News for the Hospitality Executive
|By Nondhanada Intarakomalyasut, Bangkok Post, Thailand
Knight Ridder/Tribune Business News
Jan. 28, 2004 - The Thai Hotels Association (THA) has suggested that its 400 members pull all chicken and other egg-based dishes from their menus to avoid the risk of bird-flu transmission, THA secretary Prakit Chinamornpong said yesterday.
He said the advice had been taken up by most of the hotels until the disease is contained.
"Currently, most of our hotel members have stopped offering chicken- or egg-based menu items such as mayonnaise salad dressing in their buffet services but cooked chicken dishes are still available on a la carte menus," he said.
Chicken normally represented the largest proportion of meat offered in hotels but sales revenue from member hotels' restaurants had not been affected so far by the absence of such dishes, he added.
On the other hand, sales of shrimp and seafood menu items have shown a significant increase in hotel restaurants since the outbreak of the bird flu.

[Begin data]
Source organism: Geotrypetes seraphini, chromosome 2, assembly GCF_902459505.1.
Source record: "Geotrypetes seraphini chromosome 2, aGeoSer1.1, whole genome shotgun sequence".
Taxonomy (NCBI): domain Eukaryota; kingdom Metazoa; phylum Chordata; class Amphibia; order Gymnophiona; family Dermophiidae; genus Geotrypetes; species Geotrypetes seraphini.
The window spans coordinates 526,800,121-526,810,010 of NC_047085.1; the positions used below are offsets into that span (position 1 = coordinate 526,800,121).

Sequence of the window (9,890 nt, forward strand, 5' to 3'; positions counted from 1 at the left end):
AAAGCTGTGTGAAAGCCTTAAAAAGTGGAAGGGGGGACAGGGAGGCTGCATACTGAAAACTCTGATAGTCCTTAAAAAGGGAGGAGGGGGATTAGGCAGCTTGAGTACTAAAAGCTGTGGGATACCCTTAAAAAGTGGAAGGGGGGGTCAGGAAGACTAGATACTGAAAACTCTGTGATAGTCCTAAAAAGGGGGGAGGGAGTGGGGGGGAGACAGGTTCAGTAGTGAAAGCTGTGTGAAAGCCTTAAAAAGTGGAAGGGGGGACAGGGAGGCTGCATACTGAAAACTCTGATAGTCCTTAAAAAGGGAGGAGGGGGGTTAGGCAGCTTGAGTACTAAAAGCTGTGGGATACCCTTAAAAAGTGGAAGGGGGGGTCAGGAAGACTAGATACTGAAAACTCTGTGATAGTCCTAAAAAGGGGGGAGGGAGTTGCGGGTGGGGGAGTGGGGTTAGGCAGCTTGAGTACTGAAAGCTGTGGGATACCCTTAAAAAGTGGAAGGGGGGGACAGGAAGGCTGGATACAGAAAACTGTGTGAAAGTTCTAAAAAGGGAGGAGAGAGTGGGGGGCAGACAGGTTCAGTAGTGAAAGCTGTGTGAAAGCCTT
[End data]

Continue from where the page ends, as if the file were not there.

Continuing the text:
Chatchawal Supachavanont, president of the THA's eastern chapter, said the bird flu was unlikely to have the same impact on the tourism industry as the Sars outbreak did last year.
However, THA members expressed concern that the disease could significantly affect the industry if it started to be transmitted among humans.
They suggested that the government be more transparent about the situation and that a credible person should be responsible for communicating with the international media.
Meanwhile, Cathay Pacific Airlines has stopped serving chicken dishes on all flights out of Thailand, said Yongyut Lujintanon, the airline's sales and marketing manager for Thailand and Burma.
However, flights from non-affected countries still offer chicken but all the dishes are cooked at a higher temperature or at least 65 degrees Celsius.
All poultry dishes have been replaced by pork or fish for flights to and from Vietnam, Korea, Japan and Taiwan.
At the same time, all of the airline's staff are being encouraged to obtain flu vaccine and to avoid wet markets and farms with chicken.
Juthamas Siriwan, governor of the Tourism Authority of Thailand, said the bird flu had not had a significant impact on the tourism industry.
However, she has asked the crisis management centre to communicate closely with involved agencies such as World Health Organisation and the Public Health ministry for updated information to be sent to TAT offices overseas.
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(c) 2004, Bangkok Post, Thailand. Distributed by Knight Ridder/Tribune Business News.